|Publication number||US6641839 B1|
|Application number||US 08/797,318|
|Publication date||Nov 4, 2003|
|Filing date||Feb 7, 1997|
|Priority date||Nov 20, 1987|
|Also published as||DE3852877D1, DE3852877T2, EP0325843A2, EP0325843A3, EP0325843B1, US20040091534|
|Publication number||08797318, 797318, US 6641839 B1, US 6641839B1, US-B1-6641839, US6641839 B1, US6641839B1|
|Inventors||Edward James Geoghegan, Seamus Mulligan, Mary Margaret Foynes|
|Original Assignee||Athpharma Limited|
|Export Citation||BiBTeX, EndNote, RefMan|
|Patent Citations (22), Non-Patent Citations (13), Referenced by (13), Classifications (15), Legal Events (9)|
|External Links: USPTO, USPTO Assignment, Espacenet|
This disclosure is a continuation of patent application Ser. No. 08/419,520, filed Apr. 10, 1995, which is a continuation of patent application Ser. No. 08/320,599, filed Oct. 11, 1994, which is a continuation of patent application Ser. No. 07/823,597, filed Jan. 17, 1992, now abandoned, which is, itself, a continuation of patent application Ser. No. 07/273,217, filed Nov. 18, 1988, now abandoned.
This invention relates to isosorbide mononitrates (ISMN) and the use thereof in the preparation of ISMN-containing pharmaceutical formulations which allow one to achieve a controlled absorption of ISMN in vivo. The invention relates, in particular, to an ISMN formulation suitable for once-daily administration, which circumvents the tolerance and attenuation problems commonly observed in nitrate therapy.
Isosorbide mononitrates are vasodilators and arterial dilators, and by these actions in patients with angina pectoris reduce myocardial oxygen demands while maintaining or increasing coronary artery flow. The organic nitrate vasodilator, isosorbide dinitrate (ISDN) which is used in the treatment of angina pectoris has two major mononitrate metabolites, isosorbide-5-mononitrate (IS-5-MN) and isosorbide-2-mononitrate (IS-2-MN). It is now widely accepted that these metabolites are themselves pharmacologically active and IS-5-MN is now used in the treatment of angina pectoris in several countries. It is also thought that both metabolites contribute to the time course and character of response to ISDN. While ISDN has been used successfully for many years in the prophylaxis of angina pectoris and as adjunctive therapy in congestive heart failure, the discovery that it functions to a significant extent as a prodrug has led to an increase in the direct administration of ISMN for the same therapeutic indications. Unlike the parent substance (ISDN), ISMN does not undergo first-pass metabolism in the liver, thus providing for an overall greater systemic bioavailability of the mononitrate dose. ISMN is also completely absorbed from the gastrointestinal tract after oral administration and has a much longer half-life than ISDN. It has also been discovered by the Applicants that ISMN is absorbed through the skin, thus enabling one to achieve the desired plasma levels by administering ISMN transdermally.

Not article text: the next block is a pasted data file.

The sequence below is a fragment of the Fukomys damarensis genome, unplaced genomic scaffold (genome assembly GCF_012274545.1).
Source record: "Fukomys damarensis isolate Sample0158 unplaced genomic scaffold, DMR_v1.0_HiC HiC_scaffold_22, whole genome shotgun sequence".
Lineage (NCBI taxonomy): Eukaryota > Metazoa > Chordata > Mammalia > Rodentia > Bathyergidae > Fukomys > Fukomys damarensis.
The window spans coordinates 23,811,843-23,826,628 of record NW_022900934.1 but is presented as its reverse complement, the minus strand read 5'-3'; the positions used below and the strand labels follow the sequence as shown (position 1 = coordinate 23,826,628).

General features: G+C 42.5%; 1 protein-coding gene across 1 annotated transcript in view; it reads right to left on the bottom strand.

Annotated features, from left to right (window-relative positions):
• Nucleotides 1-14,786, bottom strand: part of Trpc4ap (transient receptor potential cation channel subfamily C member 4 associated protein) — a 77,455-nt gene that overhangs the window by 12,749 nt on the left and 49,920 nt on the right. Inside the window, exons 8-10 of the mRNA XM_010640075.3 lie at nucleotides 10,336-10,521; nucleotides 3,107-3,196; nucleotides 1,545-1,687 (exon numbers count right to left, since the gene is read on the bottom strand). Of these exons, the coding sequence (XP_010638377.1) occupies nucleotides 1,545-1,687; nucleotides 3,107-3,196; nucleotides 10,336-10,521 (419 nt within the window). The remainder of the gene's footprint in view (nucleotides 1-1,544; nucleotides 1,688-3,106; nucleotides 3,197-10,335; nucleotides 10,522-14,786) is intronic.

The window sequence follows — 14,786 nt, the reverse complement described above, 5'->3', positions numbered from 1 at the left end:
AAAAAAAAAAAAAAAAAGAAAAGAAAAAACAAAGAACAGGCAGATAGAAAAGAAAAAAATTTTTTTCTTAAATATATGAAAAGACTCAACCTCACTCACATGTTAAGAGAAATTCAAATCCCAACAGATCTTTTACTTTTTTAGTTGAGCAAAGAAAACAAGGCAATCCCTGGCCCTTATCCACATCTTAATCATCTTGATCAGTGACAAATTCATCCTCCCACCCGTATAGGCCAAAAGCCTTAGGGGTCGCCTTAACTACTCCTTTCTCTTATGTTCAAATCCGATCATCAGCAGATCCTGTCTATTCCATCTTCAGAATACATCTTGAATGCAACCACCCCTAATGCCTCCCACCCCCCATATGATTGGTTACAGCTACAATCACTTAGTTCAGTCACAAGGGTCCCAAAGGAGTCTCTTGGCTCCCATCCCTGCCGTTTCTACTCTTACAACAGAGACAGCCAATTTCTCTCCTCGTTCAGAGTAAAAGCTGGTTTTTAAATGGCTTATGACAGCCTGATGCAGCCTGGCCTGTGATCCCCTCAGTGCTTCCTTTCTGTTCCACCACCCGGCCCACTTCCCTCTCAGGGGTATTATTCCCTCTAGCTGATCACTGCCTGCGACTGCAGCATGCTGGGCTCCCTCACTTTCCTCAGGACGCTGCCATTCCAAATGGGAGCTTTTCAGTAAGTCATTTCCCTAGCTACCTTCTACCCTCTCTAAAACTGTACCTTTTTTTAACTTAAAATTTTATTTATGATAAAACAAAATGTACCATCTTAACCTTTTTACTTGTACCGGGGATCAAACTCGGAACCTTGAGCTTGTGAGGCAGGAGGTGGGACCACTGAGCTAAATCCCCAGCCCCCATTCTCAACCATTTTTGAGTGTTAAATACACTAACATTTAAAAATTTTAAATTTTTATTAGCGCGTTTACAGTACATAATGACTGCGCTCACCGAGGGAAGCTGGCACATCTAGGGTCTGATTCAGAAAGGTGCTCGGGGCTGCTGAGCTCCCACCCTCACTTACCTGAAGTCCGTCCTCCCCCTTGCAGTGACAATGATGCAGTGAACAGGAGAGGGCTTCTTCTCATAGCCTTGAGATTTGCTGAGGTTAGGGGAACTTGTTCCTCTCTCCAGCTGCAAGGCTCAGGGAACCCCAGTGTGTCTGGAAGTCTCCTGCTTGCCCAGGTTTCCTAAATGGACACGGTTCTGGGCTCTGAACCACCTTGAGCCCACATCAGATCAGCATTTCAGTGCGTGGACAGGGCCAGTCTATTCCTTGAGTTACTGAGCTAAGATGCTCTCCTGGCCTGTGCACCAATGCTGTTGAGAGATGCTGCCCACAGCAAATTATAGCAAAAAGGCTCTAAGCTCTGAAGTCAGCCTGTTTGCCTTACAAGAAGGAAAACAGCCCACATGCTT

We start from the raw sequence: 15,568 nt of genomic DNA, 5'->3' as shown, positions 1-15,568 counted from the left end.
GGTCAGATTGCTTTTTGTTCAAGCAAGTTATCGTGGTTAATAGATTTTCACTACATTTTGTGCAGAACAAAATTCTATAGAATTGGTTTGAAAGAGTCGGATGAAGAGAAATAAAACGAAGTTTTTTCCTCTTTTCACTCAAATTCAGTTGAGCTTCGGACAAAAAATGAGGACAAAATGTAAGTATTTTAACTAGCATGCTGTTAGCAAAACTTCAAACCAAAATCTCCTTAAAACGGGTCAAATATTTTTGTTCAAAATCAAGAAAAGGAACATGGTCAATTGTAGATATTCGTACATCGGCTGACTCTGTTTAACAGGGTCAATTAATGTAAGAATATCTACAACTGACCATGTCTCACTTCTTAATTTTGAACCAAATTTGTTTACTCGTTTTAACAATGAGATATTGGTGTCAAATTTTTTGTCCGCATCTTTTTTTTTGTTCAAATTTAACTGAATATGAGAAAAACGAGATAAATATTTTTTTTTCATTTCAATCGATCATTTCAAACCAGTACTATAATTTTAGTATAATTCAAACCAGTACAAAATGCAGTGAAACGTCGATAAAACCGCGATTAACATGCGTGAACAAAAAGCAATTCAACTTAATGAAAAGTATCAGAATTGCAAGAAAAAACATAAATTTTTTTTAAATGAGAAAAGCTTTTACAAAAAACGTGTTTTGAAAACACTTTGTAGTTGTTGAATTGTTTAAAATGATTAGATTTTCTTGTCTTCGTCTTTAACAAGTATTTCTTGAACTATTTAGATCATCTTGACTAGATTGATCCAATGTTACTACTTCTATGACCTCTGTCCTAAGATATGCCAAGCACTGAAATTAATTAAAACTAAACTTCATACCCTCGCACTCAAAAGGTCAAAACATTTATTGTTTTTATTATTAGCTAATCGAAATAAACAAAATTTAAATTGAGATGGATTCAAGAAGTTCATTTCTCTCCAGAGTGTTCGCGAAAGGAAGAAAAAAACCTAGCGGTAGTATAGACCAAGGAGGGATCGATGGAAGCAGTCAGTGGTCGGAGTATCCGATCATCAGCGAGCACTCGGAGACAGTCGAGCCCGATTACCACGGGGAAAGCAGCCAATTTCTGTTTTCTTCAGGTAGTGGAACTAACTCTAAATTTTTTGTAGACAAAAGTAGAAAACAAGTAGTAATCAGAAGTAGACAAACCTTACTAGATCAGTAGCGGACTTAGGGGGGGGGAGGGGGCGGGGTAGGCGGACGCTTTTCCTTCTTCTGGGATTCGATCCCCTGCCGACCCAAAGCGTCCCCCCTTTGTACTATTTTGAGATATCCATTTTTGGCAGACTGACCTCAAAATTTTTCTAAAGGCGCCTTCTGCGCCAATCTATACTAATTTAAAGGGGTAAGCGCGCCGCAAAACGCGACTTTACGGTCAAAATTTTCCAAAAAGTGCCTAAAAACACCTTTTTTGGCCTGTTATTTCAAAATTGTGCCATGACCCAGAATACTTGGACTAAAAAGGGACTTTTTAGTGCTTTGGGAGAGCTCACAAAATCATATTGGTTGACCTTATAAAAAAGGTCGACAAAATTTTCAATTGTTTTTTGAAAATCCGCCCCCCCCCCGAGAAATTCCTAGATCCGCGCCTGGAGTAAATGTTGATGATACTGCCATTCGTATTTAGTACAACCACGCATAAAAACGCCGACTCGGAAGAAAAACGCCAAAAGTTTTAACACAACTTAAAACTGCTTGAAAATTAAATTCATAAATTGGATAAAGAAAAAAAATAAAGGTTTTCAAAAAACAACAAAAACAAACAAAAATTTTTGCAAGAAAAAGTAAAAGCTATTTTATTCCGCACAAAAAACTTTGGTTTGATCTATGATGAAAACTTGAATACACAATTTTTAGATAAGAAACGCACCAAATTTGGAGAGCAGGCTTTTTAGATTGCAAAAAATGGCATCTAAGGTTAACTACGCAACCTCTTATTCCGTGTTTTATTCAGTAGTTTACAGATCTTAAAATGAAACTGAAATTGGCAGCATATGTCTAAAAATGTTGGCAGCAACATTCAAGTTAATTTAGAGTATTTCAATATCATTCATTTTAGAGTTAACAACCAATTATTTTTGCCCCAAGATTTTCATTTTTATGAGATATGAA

These factors make ISMN a more attractive form of nitrate therapy for the management of angina and also for the development of long-acting oral nitrate formulations which serve to increase patient compliance, concomitantly indirectly increasing the therapeutic efficacy of nitrates in the population at large. Once-daily administration of ISMN offers many advantages over conventional more frequently administered forms. One of the main advantages is the increased patient compliance which is gained as a result of less frequent administration. It has been demonstrated that with once-a-day administration of a drug, patient compliance can be as high as 80%, while with twice-a-day and three times-a-day dosing, compliance levels can fall to 60% and 40% respectively. Thus, it is obvious that any reduction of dosage frequency can only serve to provide a therapeutic benefit to the patient. Another advantage offered by once-a-day dosing is the potential to reduce the incidence of side effects caused by the high-peak/low-trough plasma profile observed with more frequently administered drugs.
While this ambition has been realised with the recent introduction of ISMN formulations for once-daily administration in several countries, a remaining problem in nitrate therapy has not yet been addressed, this problem being nitrate tolerance and attenuation.
The issue of once-daily nitrate therapy was first addressed with the advent of transdermal nitroglycerin administration. Sustained release transdermal preparations of ISDN have since followed. However, it has been found that tolerance can develop extremely quickly to such transdermal systems and patients have been shown to achieve only minimal increases in exercise tolerance after 24 hours of transdermal nitrate administration. (AM J. Cardiol 1985;56:281-311). (The ability to increase a patient's capacity for exercise without onset of anginal symptomology is a major clinical criterion for determining the efficacy of anti-anginal agents).